A single point of contact (SPOC) which meets the communication needs of both users and IT employees, but also to satisfy both customers and IT provider objectives.
With the introduction of the PC in 1981 the IT support centre industry has grown. In mid-80’s Help Desk were known as the “helpless desk” due to the poorly trained employees who had access to none of the tools that a twenty-first-century service desk now enjoys. In the reaction to the immature state of IT, The Information Technology Infrastructure Library (ITIL) was developed by the UK government. This set of best practices introduced the concept of an integrated service desk that the single point of contact for all IT related customer inquiries.
Research shows that the most frequent technical service at a service desk is ‘password changes’ and ‘user generation’. More and more institutions have automated those processes, but they still consume substantial manpower sources (Benson, A. C. (2007). ‘Methods of Implementing Help Desk Services` in IT Help Desk in Higher Education (ECAR Research Study, Vol. 8)
Most Service Desks try to increase the first time fix rate. There are two main reasons for this. Firstly, the faster the incident is fixed, the quicker workers can start being productive again. This saves the organisation time and money. It has been shown that customer satisfaction is related to the first time fix rate. Secondly, first-time fixes also saves the Service Desk money within the constraints of their own budget. If the incident can be fixed at first level and not escalated, there is no use of second or third line resource (Cherwell (2013). The Thoughts and Options of Today’s Service Desk Professionals).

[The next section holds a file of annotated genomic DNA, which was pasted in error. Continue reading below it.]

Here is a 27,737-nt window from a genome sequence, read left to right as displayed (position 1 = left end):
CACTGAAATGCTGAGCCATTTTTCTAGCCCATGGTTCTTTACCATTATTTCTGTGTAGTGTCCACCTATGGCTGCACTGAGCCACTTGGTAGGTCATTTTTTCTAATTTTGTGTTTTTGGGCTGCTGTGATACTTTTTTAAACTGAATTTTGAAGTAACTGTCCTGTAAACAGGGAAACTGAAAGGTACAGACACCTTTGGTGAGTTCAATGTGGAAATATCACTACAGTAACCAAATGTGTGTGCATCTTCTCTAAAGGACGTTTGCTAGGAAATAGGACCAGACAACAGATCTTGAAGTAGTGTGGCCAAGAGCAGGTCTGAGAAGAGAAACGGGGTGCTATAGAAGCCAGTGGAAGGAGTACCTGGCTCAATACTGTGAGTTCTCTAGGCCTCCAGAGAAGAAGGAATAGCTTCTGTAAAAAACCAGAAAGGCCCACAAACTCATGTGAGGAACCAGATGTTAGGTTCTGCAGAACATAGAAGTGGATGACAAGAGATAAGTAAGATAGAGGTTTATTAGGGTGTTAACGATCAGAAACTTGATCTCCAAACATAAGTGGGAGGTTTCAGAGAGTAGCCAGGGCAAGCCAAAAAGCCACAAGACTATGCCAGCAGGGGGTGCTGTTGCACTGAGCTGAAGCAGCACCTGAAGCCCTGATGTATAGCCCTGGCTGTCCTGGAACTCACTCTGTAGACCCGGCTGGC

This means that the Service Desk has to provide the training and development that all staff performing jobs needs to acquire and maintain the skills and knowledge required for their positions (Sawyerr, O. O., Srinivas, S. & Wang, S. (2009). Call Center Employee personality Factors and Service Performance).
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